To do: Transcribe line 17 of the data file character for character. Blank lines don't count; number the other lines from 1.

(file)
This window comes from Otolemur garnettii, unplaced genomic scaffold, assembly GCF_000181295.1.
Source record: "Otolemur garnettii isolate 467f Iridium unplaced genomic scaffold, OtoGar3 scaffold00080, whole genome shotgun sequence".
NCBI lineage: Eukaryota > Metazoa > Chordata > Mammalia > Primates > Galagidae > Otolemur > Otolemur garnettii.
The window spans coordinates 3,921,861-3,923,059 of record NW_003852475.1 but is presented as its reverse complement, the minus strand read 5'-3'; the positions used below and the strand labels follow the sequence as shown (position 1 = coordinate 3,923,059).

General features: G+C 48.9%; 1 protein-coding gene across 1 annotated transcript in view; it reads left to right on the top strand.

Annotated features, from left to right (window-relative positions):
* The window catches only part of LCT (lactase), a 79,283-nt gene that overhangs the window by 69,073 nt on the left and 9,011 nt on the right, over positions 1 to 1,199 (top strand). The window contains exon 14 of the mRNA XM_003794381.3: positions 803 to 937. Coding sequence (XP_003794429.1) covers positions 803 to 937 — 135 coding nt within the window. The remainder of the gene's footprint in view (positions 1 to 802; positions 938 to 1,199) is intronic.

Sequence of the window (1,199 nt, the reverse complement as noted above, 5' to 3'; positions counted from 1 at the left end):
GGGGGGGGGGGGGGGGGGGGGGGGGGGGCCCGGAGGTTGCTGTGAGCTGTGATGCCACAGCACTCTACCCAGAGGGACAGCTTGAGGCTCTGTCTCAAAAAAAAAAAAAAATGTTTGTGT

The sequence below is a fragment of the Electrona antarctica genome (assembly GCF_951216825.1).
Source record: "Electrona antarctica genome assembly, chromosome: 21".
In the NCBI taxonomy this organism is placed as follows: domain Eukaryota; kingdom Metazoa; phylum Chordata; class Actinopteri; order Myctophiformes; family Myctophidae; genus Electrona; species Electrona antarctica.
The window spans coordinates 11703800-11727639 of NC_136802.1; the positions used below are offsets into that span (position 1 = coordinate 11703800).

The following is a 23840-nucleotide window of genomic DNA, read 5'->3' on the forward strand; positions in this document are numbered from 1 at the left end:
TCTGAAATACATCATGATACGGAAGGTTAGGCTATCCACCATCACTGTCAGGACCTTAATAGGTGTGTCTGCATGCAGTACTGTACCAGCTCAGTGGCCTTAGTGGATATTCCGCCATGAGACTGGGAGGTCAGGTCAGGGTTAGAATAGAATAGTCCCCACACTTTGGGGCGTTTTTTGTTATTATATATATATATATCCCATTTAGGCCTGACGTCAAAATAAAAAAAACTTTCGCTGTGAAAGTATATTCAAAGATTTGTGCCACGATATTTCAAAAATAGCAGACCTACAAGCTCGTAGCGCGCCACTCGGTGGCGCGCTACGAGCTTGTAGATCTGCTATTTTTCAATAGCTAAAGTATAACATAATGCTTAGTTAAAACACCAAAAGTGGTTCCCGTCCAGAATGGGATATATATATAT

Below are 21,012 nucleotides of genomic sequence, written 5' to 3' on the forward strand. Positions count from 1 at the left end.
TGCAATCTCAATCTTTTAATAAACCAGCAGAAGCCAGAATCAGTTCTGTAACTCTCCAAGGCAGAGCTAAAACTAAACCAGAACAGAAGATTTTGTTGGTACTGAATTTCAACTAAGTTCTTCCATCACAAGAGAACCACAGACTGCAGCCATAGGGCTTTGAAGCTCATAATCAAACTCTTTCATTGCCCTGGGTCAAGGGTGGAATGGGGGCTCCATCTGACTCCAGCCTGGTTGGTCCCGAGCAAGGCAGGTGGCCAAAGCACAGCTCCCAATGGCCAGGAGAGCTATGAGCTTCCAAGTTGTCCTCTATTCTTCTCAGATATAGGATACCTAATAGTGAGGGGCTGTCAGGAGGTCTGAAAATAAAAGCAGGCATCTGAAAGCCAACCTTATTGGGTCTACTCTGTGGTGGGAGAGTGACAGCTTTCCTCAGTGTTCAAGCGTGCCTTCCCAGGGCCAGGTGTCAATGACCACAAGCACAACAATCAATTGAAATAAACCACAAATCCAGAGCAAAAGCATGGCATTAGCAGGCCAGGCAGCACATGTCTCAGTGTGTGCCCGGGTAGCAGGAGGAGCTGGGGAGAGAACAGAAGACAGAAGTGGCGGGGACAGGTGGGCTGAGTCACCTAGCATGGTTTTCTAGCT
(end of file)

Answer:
TGCAATCTCAATCTTTTAATAAACCAGCAGAAGCCAGAATCAGTTCTGTAACTCTCCAAGGCAGAGCTAAAACTAAACCAGAACAGAAGATTTTGTTGGTACTGAATTTCAACTAAGTTCTTCCATCACAAGAGAACCACAGACTGCAGCCATAGGGCTTTGAAGCTCATAATCAAACTCTTTCATTGCCCTGGGTCAAGGGTGGAATGGGGGCTCCATCTGACTCCAGCCTGGTTGGTCCCGAGCAAGGCAGGTGGCCAAAGCACAGCTCCCAATGGCCAGGAGAGCTATGAGCTTCCAAGTTGTCCTCTATTCTTCTCAGATATAGGATACCTAATAGTGAGGGGCTGTCAGGAGGTCTGAAAATAAAAGCAGGCATCTGAAAGCCAACCTTATTGGGTCTACTCTGTGGTGGGAGAGTGACAGCTTTCCTCAGTGTTCAAGCGTGCCTTCCCAGGGCCAGGTGTCAATGACCACAAGCACAACAATCAATTGAAATAAACCACAAATCCAGAGCAAAAGCATGGCATTAGCAGGCCAGGCAGCACATGTCTCAGTGTGTGCCCGGGTAGCAGGAGGAGCTGGGGAGAGAACAGAAGACAGAAGTGGCGGGGACAGGTGGGCTGAGTCACCTAGCATGGTTTTCTAGCT